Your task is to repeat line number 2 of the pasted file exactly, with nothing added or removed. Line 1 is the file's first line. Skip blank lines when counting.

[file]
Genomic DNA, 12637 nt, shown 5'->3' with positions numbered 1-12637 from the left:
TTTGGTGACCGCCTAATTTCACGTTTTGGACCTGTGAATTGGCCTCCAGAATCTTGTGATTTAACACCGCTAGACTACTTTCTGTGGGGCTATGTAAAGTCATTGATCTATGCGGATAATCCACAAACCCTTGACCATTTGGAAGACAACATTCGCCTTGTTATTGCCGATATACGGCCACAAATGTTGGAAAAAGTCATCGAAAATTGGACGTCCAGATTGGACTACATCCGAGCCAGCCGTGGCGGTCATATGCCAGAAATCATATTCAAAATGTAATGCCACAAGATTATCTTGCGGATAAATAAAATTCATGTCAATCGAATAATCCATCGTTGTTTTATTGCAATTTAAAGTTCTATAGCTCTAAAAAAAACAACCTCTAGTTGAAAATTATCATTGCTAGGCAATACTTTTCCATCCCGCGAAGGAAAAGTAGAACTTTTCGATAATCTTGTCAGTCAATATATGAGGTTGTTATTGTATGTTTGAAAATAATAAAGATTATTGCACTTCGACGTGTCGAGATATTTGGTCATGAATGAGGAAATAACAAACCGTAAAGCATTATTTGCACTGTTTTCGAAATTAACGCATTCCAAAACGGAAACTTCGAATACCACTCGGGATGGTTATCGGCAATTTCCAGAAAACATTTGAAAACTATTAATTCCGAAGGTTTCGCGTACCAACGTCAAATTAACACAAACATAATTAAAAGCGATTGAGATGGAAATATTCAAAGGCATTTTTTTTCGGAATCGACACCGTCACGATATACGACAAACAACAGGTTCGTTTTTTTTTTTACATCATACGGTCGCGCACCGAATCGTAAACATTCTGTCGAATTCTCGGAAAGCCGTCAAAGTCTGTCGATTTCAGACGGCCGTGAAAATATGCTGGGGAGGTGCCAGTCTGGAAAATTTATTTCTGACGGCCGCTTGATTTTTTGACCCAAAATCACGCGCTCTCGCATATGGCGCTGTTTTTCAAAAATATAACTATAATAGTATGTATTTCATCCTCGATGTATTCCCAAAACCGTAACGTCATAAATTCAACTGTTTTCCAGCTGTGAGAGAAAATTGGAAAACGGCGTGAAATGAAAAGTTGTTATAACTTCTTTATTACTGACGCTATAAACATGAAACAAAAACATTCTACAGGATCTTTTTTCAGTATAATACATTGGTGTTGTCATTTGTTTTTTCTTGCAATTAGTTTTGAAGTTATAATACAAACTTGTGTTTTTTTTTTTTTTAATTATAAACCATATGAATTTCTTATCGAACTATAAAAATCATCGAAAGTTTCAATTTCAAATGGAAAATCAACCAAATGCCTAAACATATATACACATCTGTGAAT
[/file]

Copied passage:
TTTGGTGACCGCCTAATTTCACGTTTTGGACCTGTGAATTGGCCTCCAGAATCTTGTGATTTAACACCGCTAGACTACTTTCTGTGGGGCTATGTAAAGTCATTGATCTATGCGGATAATCCACAAACCCTTGACCATTTGGAAGACAACATTCGCCTTGTTATTGCCGATATACGGCCACAAATGTTGGAAAAAGTCATCGAAAATTGGACGTCCAGATTGGACTACATCCGAGCCAGCCGTGGCGGTCATATGCCAGAAATCATATTCAAAATGTAATGCCACAAGATTATCTTGCGGATAAATAAAATTCATGTCAATCGAATAATCCATCGTTGTTTTATTGCAATTTAAAGTTCTATAGCTCTAAAAAAAACAACCTCTAGTTGAAAATTATCATTGCTAGGCAATACTTTTCCATCCCGCGAAGGAAAAGTAGAACTTTTCGATAATCTTGTCAGTCAATATATGAGGTTGTTATTGTATGTTTGAAAATAATAAAGATTATTGCACTTCGACGTGTCGAGATATTTGGTCATGAATGAGGAAATAACAAACCGTAAAGCATTATTTGCACTGTTTTCGAAATTAACGCATTCCAAAACGGAAACTTCGAATACCACTCGGGATGGTTATCGGCAATTTCCAGAAAACATTTGAAAACTATTAATTCCGAAGGTTTCGCGTACCAACGTCAAATTAACACAAACATAATTAAAAGCGATTGAGATGGAAATATTCAAAGGCATTTTTTTTCGGAATCGACACCGTCACGATATACGACAAACAACAGGTTCGTTTTTTTTTTTACATCATACGGTCGCGCACCGAATCGTAAACATTCTGTCGAATTCTCGGAAAGCCGTCAAAGTCTGTCGATTTCAGACGGCCGTGAAAATATGCTGGGGAGGTGCCAGTCTGGAAAATTTATTTCTGACGGCCGCTTGATTTTTTGACCCAAAATCACGCGCTCTCGCATATGGCGCTGTTTTTCAAAAATATAACTATAATAGTATGTATTTCATCCTCGATGTATTCCCAAAACCGTAACGTCATAAATTCAACTGTTTTCCAGCTGTGAGAGAAAATTGGAAAACGGCGTGAAATGAAAAGTTGTTATAACTTCTTTATTACTGACGCTATAAACATGAAACAAAAACATTCTACAGGATCTTTTTTCAGTATAATACATTGGTGTTGTCATTTGTTTTTTCTTGCAATTAGTTTTGAAGTTATAATACAAACTTGTGTTTTTTTTTTTTTTAATTATAAACCATATGAATTTCTTATCGAACTATAAAAATCATCGAAAGTTTCAATTTCAAATGGAAAATCAACCAAATGCCTAAACATATATACACATCTGTGAAT